Chinese people call us Caucasians, “Gwilos”. I think it means something like White Ghost face. Personally, I don’t take any offence at that racial slur. Being Irish, my face could never be described as white. It is the unhealthy pink colour that most of us have from drinking too much, a head like a boiled arse, as they would say in county Wicklow. Besides, as far as I’m concerned, they can call me whatever the bleedin’ hell they want, because nobody even gets any of their names right over here. To such an extent, that out of the dozens of Chinese people I have met in Ireland, I have yet to come across one that goes by their proper name.
There have been various bartenders and waitresses in my employment who hail from far flung, quaint sounding places in China, until they tell you that their hometown has a population of 12 million. Obviously, their family and mates, who arrived here before they did, all had one piece of advice, “The Irish are backwater peasants who eat cow dung and breathe alcohol. They are centuries away from mastering the pronunciation of foreign names. Just tell them you’re called John/Sue.”
Nearly all the Chinese blokes that I have met were either named John or Shane. And nearly all the birds have introduced themselves as Sue. There was of course the deranged loolah who stalked me for a job for two weeks and with a massive smile would stick out his right hand and eagerly proclaim, “Hi! My name is Sky! Like Sky News!” He’d come up to the bar and give you this outrageous monologue about his flawless work ethic and an even longer spiel about his hobbies and interests. Then he’d hand you his CV and that was the money shot. Because his entire introductory speech was actually his CV, word for word. If I wasn’t in, he’d ask for the nearest senior staff member and give him/her the same deal. A perfect recital of his curriculum vitae. Bonkers. He was so hilariously unstable that you’d nearly invent a job for him just to watch him in action. Not for him the dull dumbing down of one’s individuality, he was no John. For he was “Sky, like Sky News!”
Having said that, there was one particular barback who was working for us that liked to be called Vivienne. Her culinary skills made up for her almost complete lack of English. During her break, she would lash out a whole load of her home made pork or shrimp dumplings, always enough for everyone. I’ve only started giving them a go recently but I reckon I’m getting the basics down. I like them cooked and served in a Chinese broth but you can pan fry them too. No doubt they taste nothing like they should, that’s why mine are called:
INGREDIENTS FOR THE DUMPLINGS:
150 g of Pork Mince
150 g of Beef Mince
2 cloves of minced garlic
200 g of Chinese cabbage finely shredded (Asian Food Store, George’s St)
100 g of bean sprouts finely chopped
1 tablespoon of white sesame seeds
100g of Chinese Mushrooms (Asian Food Store, George’s St but normal mushrooms will be grand)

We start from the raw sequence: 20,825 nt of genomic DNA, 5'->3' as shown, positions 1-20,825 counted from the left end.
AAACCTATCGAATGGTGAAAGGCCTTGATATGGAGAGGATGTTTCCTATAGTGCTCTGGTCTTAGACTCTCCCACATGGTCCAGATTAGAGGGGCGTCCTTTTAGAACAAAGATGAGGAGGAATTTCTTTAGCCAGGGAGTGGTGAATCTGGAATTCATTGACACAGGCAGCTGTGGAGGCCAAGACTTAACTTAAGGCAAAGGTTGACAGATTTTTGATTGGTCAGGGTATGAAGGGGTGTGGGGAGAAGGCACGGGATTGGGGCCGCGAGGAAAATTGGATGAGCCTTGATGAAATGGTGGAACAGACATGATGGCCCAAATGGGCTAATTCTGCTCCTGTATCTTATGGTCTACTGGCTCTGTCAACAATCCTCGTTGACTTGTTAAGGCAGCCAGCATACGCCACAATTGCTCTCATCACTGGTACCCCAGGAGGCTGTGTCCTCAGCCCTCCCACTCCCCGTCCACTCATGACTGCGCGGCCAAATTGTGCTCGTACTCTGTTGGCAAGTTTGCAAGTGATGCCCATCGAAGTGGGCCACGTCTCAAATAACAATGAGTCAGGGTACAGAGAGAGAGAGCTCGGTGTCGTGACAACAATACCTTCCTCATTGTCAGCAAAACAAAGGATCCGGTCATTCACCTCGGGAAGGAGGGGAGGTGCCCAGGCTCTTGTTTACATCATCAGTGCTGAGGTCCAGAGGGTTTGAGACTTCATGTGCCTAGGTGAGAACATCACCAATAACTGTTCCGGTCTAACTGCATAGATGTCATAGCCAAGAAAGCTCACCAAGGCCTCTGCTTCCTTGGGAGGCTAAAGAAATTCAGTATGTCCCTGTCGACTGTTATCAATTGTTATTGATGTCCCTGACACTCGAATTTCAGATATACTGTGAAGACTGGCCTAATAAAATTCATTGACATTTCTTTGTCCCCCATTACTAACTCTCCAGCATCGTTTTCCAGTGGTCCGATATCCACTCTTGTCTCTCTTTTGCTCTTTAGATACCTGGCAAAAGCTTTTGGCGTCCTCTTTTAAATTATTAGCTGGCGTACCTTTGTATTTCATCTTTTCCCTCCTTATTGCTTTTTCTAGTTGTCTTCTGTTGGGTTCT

A small bit of water, about 1/3 cup or 70 ml
1 packet of frozen dumpling wrappers, get the circular ones. They defrost in a couple of hours sitting in your kitchen. Don’t get the won ton wrappers, they’re too delicate.
METHOD FOR THE DUMPLINGS:
- Toast the sesame seeds in a dry pan, til they darken slightly and turn golden. Remove and smash them up into a paste in a pestle and mortar.
- Fry the meat and garlic in a wok until it’s all cooked through.
- Put the cabbage, mushrooms and bean sprouts through a blender. Mix them all up with the meat and the water in the wok. Cook it through for a few minutes til the water evaporates.
- Mix your sesame seeds and scallions in.
- You now have to start making the dumplings by taking each individual wrapper and placing about a teaspoon of the meat mix into the centre of it. You then have to wet the rest of the pastry with a water dampened paint brush and then seal it up by folding the wet sides into each other. After a couple you’ll be grand at it and you start turning into a bit of a dumpling machine. Like I said, you can cook them in a hot broth or fry them. Carefully drop them into a hot broth until they plump out, shouldn’t take more than 5 minutes. Here’s how you make the broth. It’s fairly bog standard but it’s tasty.
- A 3cm piece of fresh ginger, very finely cut.
- 2 litres of a good beef stock.
- 2 tablespoons of Chinese Rice Wine (Asian Food Store, George’s St, it’s only a fiver a bottle. Don’t be a muppet and drink it, you’re only supposed to cook with it)
- 2 tablespoons of soy sauce.
- Some chopped scallions to garnish.
Put the stock, ginger, wine and soy sauce into a pot and simmer it for 15 minutes. Garnish with spring onions.
If you’re serving the dumplings in the soup you can brighten it up with some pak choi and some extra bean sprouts.
P.S. I should mention that you can make the meat filling and broth well in advance and even freeze them. As you can see from the photos here, my freezer is jammers with previously made batches.